Centers for Disease Control and PreventionNational Center for Environmental HealthDivision of Environmental Hazards and Health EffectsRadiation Studies Branch. (2003). Roundtable on Hospital Communications in a Mass Casualty Radiological Event.

This expert roundtable summary includes recommendations for communications policies, protocols, and capabilities during a large-scale radiological event. Overall, participants recommended that hazard-specific communications plans be integrated into a hospital's all-hazards communications plan.
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Kennedy, J. (2006). Alternate Communications During Times of Disaster.

The author provides an overview of traditional communications tools and related failure modes, followed by an overview of alternative strategies (e.g., infrared, microwave, and satellite).
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McClendon, S. and Robinson, A. (2013). Leveraging Geospatially-Oriented Social Media Communications in Disaster Response. (Abstract only.) International Journal of Information Systems for Crisis Response and Management. 5(1).

The authors compare the capabilities of two popular systems used to collect and map open source disaster information: Project Epic’s Tweak the Tweet (TtT) and Ushahidi. The research compares and contrasts the frequency, content, and location components of information in both systems. Based on the results, the authors identify considerations for future social media mapping tools to support crisis management.
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McNaught, T. (2012). Reliable Communication in a Disaster.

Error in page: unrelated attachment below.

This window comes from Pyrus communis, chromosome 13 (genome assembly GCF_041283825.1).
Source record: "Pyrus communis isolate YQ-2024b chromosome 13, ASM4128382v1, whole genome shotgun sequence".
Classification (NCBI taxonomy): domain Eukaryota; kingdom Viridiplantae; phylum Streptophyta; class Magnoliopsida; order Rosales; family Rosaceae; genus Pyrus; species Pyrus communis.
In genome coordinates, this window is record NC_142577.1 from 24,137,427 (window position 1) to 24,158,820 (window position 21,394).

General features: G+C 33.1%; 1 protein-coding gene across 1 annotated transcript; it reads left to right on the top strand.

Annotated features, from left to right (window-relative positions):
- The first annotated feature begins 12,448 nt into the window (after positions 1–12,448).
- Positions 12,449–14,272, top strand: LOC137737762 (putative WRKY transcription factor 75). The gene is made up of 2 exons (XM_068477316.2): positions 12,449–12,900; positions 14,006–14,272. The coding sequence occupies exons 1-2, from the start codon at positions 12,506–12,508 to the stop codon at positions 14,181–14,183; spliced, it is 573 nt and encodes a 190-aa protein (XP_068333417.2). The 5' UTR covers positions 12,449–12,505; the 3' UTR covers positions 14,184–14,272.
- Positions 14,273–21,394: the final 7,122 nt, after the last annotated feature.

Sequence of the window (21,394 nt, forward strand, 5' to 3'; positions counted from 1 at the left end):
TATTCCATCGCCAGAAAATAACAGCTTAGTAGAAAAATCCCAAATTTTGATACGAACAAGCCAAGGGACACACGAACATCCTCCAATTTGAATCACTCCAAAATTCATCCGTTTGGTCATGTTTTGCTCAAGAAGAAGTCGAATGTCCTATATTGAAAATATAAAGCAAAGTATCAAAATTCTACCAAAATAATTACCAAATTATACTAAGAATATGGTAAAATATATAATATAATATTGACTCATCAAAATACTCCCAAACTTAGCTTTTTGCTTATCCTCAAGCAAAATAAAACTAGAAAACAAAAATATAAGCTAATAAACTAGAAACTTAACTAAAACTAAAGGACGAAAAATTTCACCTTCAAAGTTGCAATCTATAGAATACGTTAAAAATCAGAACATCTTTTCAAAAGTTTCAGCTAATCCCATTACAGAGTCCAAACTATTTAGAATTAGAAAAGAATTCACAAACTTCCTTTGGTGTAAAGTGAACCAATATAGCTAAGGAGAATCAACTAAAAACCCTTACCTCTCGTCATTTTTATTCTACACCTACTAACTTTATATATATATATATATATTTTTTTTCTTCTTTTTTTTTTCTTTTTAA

The author emphasizes the need to consider multiple factors when considering eliminating pages for cellular devices.
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Reddy, M., Paul, S., Abraham, J. et al. (2009). Challenges to Effective Crisis Management: Using Information and Communication Technologies to Coordinate Emergency Medical Services and Emergency Department Teams. abstract only International Journal of Medical Informatics. 78(4):259-269.

This article describes study results outlining technological and communication issues between Emergency Medical Services (EMS) and Emergency Department (ED) teams. The authors note that the coordination of awareness, context, and workflow are key for next generation communication tools.
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Thompson, S., Altay, N., Green, W., and Lapetina, J. (2006). Improving Disaster Response Efforts with Decision Support Systems. (Abstract only.) International Journal of Emergency Management. 3(4):250.

The authors discuss the use of decision support systems for improving instant communication regarding command/control and resource allocation during disasters.
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Guidance/Guidelines

Hyde, J., Tsoi, J., Worden Kenefick, H., and Cox, H. (n.d.). Use of a Theoretical Framework for Coalition Building and Evaluation Among Five Healthcare Disciplines in Massachusetts. (Accessed 3/8/2016.) U.S. Department of Health and Human Services, Office of the Assistant Secretary for Preparedness and Health.

This PowerPoint presentation is a summary of the Partnership for Effective Emergency Response (PEER) project, which enhances communication to health agencies in the greater Boston area during emergencies and disasters.
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SAFECOM and the National Council of Statewide Interoperability Coordinators. (2015). Emergency Communications Governance Guide for State, Local, Tribal, and Territorial Officials.